Samsung Smart TVs Now Inserting Adverts Into Streamed Videos

Samsung has just given us another graphic lesson in how internet-connected smart devices aren't actually better than the dumb gadgets they replaced.

Numerous Reddit users are reporting that Samsung smart TVs are spontaneously inserting Pepsi ads in the middle of streamed videos. This first popped up on the Plex subreddit, and has been confirmed on Plex's own support forums and on the support forums of Australia cable provider Foxtel.

Samsung Smart TVs Now Inserting Adverts Into Streamed Videos Advertising e-Reading Hardware

All of the complaints from Plex users are echoing the same general tale: the user is watching a video from their personal library, when it is spontaneously interrupted by a 30 second ad spot featuring Pepsi.

I watch most of my TV shows on a Samsung Smart TV and it has been fantastic for the past year. Recently it has been stopping half way through a show or a movie and has played a pepsi ad that is muted.

It does not do this on any other platform (PC, PS4, tablet) has anyone else experienced this?

The Foxtel subscribers report that the ad is interrupting live TV:

... after about 15 minutes of watching live TV, the screen goes blank, and then a 16:9 sized Pepsi advert (taking up about half the screen) pops up and stops Foxtel playing. It's as if there is a popup ad on the TV. I have not installed any other software or apps - I just factory reset and loaded up Foxtel. So again, WTF?!!

Foxtel customer service has pinned the blame firmly on Samsung, and reports the advert "appears to be a Samsung related issue and has been escalated to them with the highest priority".

Given that several victims have reported that their smart TV was updated recently, Samsung has probably finally enabled the "ad stuffing" tech which first showed up on some Samsung smart TVs around this time last year. The ad seen last year hyped Yahoo, not Pepsi, but the situations are similar enough that they must be related.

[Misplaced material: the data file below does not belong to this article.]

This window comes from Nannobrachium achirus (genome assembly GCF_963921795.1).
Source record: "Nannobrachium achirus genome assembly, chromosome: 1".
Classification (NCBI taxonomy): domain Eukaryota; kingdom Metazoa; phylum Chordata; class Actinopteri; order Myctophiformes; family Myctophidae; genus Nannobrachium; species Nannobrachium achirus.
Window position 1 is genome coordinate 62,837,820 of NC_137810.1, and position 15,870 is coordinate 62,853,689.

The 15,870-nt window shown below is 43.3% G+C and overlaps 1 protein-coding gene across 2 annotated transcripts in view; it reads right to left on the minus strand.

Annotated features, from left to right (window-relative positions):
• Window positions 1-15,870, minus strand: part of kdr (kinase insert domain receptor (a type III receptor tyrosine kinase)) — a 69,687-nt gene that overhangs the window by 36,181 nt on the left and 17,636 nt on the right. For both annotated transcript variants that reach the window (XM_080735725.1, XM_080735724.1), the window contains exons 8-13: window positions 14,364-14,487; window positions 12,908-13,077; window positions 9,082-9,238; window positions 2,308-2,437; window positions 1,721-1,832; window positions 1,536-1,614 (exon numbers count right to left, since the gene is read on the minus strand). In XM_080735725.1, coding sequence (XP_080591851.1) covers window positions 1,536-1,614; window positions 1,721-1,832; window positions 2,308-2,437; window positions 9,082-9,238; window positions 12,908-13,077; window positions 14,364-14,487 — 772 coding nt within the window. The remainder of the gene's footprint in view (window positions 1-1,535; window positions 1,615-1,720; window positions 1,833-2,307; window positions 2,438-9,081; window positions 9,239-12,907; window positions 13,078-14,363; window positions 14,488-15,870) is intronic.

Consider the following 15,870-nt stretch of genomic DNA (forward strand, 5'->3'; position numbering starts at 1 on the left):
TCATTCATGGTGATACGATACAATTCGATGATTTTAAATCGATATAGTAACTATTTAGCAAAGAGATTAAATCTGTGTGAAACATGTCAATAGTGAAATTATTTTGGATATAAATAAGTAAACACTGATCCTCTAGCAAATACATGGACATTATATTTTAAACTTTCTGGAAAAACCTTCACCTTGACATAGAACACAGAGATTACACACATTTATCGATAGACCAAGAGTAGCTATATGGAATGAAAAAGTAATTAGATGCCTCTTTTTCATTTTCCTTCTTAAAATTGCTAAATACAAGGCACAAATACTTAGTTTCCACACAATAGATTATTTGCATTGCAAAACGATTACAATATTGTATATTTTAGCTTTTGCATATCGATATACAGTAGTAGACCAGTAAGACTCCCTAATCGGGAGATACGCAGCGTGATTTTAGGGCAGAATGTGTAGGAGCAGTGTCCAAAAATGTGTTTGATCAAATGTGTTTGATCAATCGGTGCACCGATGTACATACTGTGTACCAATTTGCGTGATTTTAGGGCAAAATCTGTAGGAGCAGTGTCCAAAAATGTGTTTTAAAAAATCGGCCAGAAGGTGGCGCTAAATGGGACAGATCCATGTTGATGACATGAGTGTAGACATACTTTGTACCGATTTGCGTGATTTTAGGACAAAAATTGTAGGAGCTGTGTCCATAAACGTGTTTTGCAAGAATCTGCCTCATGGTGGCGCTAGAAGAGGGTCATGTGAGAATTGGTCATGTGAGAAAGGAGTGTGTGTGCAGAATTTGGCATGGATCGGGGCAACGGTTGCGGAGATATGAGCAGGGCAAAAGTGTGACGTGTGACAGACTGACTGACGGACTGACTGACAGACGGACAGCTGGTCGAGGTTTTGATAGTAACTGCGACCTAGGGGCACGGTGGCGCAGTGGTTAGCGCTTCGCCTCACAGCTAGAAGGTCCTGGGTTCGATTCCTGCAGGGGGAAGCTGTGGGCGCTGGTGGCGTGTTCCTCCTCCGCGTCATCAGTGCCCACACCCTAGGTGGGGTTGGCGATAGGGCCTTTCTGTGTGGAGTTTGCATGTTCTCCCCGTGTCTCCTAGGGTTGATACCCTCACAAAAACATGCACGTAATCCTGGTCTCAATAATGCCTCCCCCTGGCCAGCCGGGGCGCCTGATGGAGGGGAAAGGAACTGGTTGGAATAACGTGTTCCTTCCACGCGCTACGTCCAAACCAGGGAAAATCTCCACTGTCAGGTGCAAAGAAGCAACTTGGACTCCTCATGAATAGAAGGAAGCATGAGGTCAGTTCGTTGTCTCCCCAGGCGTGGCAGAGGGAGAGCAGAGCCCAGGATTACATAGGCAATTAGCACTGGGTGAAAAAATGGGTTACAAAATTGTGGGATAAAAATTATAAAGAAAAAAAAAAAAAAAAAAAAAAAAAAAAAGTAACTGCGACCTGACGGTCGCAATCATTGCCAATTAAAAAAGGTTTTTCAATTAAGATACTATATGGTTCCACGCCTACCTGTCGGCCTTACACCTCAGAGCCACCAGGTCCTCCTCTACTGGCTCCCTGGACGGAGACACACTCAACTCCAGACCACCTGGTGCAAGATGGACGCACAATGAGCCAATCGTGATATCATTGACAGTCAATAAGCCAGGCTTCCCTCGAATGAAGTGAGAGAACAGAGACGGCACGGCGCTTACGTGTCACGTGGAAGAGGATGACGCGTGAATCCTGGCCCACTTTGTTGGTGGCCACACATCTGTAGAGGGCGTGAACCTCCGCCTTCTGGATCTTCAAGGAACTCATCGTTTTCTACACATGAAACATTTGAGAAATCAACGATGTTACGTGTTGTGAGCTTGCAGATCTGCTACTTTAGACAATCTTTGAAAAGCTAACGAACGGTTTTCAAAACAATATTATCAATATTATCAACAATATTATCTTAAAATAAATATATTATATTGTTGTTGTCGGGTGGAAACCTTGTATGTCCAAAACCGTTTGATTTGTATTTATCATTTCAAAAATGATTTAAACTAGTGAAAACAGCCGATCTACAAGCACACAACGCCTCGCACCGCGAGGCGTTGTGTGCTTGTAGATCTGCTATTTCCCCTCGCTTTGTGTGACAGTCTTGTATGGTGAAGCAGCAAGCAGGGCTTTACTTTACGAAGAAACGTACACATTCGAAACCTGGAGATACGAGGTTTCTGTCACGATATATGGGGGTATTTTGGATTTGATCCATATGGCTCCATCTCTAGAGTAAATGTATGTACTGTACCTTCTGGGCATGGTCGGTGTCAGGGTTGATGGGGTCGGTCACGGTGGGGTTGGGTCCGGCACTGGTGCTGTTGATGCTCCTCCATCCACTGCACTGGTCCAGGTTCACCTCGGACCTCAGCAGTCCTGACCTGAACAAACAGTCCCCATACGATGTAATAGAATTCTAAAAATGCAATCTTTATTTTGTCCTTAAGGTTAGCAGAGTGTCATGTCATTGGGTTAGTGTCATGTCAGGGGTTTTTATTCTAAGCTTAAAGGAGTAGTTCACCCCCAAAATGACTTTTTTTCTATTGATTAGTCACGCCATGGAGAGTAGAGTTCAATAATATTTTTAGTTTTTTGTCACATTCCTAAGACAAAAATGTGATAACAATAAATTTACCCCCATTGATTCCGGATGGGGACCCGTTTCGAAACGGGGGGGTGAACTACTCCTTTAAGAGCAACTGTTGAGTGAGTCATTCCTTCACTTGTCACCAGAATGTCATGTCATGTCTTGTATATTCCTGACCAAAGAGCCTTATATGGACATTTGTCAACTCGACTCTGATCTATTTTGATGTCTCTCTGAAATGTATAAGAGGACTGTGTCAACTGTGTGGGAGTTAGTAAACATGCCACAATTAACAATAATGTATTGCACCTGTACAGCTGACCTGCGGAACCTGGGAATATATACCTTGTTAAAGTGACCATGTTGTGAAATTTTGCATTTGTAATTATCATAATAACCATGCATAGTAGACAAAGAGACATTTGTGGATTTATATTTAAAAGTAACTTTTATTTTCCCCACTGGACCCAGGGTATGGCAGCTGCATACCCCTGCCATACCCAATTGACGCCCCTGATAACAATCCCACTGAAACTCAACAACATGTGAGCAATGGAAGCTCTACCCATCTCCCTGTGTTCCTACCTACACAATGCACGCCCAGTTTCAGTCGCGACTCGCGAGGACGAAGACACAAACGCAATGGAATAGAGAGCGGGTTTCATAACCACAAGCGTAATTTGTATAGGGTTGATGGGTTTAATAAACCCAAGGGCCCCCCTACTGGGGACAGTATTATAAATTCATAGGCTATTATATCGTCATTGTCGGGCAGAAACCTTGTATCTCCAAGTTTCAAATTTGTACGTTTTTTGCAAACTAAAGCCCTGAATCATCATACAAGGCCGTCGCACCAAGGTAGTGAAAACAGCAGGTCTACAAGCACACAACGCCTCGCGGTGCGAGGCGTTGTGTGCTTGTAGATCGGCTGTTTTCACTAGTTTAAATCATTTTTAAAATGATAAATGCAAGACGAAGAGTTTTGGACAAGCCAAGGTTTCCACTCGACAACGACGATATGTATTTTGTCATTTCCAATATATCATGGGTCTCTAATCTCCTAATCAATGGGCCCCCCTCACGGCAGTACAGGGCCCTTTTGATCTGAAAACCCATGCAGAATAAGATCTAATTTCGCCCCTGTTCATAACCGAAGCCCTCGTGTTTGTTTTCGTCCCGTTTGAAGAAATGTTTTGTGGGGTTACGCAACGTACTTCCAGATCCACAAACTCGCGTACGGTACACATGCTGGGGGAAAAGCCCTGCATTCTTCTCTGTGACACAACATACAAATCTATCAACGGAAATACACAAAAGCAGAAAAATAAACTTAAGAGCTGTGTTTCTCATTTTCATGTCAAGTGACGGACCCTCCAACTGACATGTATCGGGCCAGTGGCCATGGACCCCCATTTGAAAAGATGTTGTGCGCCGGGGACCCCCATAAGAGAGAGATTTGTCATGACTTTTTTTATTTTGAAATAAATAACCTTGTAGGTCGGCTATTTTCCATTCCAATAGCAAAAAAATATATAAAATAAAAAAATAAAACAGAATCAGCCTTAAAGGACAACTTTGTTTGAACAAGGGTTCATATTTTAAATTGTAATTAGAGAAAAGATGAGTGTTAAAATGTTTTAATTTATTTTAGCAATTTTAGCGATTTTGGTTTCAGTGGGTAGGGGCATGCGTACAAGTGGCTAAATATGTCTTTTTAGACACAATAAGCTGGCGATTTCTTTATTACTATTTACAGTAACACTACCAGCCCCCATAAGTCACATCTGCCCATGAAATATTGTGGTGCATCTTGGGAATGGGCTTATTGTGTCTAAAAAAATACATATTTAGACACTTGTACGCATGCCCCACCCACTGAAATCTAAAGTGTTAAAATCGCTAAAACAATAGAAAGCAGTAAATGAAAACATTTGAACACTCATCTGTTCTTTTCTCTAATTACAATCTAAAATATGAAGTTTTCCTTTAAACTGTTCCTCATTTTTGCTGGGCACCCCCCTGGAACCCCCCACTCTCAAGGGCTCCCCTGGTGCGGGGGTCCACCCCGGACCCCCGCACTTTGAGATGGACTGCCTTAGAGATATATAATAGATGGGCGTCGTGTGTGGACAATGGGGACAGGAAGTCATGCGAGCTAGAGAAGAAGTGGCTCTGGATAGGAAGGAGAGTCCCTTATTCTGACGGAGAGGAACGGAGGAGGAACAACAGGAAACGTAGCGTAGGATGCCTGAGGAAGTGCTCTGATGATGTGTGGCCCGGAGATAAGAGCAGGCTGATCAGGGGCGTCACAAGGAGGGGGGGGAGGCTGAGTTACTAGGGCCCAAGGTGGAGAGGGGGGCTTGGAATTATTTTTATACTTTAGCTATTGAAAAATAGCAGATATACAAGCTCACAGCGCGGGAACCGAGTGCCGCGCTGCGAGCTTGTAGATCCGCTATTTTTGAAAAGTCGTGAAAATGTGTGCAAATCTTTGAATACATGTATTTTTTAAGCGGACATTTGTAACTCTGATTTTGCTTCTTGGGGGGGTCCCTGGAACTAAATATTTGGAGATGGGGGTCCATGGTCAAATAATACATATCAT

Cnet reports this was a technical glitchon the part of samsung and that a Foxtel spokesperson said that "this was an unintentional action by Samsung that we're working closely with them to resolve ASAP."

That may be true, but it doesn't abate the privacy and other concerns related to Samsung's products.

This story is breaking only days after Samsung was taken to task for admitting in its privacy policy that the microphone in its smart TVs captured all sounds, including personal info, and passed the information to other companies. "Please be aware that if your spoken words include personal or other sensitive information, that information will be among the data captured and transmitted to a third party," the policy reads.

That policy has been compared on Twitter to 1984, and with good reason:

For the past few years I've been reading any number of pundits that smart devices would one day fill our houses and change our lives. Given all of the problems presented, both by Samsung and with devices from other makers like LG, I've come to doubt whether the label of "smart device" is really all that accurate.